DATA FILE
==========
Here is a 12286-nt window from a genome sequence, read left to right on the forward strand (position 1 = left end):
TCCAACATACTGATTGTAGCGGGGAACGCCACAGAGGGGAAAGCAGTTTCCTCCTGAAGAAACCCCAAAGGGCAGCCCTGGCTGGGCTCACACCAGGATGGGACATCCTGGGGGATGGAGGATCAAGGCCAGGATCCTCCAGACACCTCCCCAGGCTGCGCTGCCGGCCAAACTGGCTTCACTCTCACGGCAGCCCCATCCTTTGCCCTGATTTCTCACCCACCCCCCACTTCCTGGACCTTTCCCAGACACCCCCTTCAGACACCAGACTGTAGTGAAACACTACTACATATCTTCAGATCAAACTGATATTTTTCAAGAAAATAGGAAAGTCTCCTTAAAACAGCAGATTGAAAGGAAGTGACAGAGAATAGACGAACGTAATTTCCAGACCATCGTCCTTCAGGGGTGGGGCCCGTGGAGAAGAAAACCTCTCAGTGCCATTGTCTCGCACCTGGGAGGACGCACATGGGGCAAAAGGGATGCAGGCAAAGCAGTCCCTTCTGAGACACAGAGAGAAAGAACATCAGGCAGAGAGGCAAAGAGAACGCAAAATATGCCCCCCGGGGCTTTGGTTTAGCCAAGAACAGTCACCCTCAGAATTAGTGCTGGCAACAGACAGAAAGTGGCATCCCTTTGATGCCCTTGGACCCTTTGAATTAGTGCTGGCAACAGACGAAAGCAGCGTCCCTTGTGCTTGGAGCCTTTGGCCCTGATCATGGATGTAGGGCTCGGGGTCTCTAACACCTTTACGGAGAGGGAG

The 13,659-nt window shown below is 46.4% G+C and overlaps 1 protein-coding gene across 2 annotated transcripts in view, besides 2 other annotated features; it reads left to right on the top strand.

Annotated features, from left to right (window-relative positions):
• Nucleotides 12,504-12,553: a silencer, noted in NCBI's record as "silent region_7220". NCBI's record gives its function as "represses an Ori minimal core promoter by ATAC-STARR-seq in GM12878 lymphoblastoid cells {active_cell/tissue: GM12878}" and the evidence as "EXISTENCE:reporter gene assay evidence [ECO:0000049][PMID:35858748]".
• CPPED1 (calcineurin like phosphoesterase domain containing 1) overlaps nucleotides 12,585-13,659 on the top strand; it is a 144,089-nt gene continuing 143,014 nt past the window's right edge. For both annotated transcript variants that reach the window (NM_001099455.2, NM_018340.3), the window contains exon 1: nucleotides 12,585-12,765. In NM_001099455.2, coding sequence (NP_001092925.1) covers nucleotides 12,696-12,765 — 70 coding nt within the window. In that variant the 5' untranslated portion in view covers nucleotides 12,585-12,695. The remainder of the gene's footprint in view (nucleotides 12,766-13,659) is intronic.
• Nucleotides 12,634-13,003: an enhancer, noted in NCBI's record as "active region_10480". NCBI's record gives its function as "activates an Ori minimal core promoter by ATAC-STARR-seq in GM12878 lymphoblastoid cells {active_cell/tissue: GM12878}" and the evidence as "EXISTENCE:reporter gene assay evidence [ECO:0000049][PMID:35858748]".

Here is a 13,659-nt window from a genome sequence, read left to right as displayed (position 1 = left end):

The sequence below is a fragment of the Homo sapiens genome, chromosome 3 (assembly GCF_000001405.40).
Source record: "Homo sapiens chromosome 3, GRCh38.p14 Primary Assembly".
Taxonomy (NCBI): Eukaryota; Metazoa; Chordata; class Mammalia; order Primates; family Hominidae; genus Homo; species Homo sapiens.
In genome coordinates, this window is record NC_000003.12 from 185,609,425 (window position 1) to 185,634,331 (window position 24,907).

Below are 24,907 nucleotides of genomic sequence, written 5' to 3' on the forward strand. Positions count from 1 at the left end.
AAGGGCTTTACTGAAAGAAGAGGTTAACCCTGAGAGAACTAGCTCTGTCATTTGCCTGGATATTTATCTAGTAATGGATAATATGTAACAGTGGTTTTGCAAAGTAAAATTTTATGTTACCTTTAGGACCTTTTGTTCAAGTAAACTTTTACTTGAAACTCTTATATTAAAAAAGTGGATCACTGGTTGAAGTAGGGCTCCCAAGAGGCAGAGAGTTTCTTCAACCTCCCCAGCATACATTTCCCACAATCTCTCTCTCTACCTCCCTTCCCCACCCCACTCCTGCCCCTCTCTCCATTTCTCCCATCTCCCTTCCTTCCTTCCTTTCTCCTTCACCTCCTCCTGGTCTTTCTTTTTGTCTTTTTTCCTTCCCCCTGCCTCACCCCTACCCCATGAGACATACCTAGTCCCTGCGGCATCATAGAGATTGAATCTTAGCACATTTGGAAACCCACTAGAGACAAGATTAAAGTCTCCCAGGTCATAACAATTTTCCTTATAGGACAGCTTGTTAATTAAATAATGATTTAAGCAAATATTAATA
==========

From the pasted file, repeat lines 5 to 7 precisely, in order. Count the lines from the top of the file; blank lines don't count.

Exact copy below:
• Nucleotides 12,504-12,553: a silencer, noted in NCBI's record as "silent region_7220". NCBI's record gives its function as "represses an Ori minimal core promoter by ATAC-STARR-seq in GM12878 lymphoblastoid cells {active_cell/tissue: GM12878}" and the evidence as "EXISTENCE:reporter gene assay evidence [ECO:0000049][PMID:35858748]".
• CPPED1 (calcineurin like phosphoesterase domain containing 1) overlaps nucleotides 12,585-13,659 on the top strand; it is a 144,089-nt gene continuing 143,014 nt past the window's right edge. For both annotated transcript variants that reach the window (NM_001099455.2, NM_018340.3), the window contains exon 1: nucleotides 12,585-12,765. In NM_001099455.2, coding sequence (NP_001092925.1) covers nucleotides 12,696-12,765 — 70 coding nt within the window. In that variant the 5' untranslated portion in view covers nucleotides 12,585-12,695. The remainder of the gene's footprint in view (nucleotides 12,766-13,659) is intronic.
• Nucleotides 12,634-13,003: an enhancer, noted in NCBI's record as "active region_10480". NCBI's record gives its function as "activates an Ori minimal core promoter by ATAC-STARR-seq in GM12878 lymphoblastoid cells {active_cell/tissue: GM12878}" and the evidence as "EXISTENCE:reporter gene assay evidence [ECO:0000049][PMID:35858748]".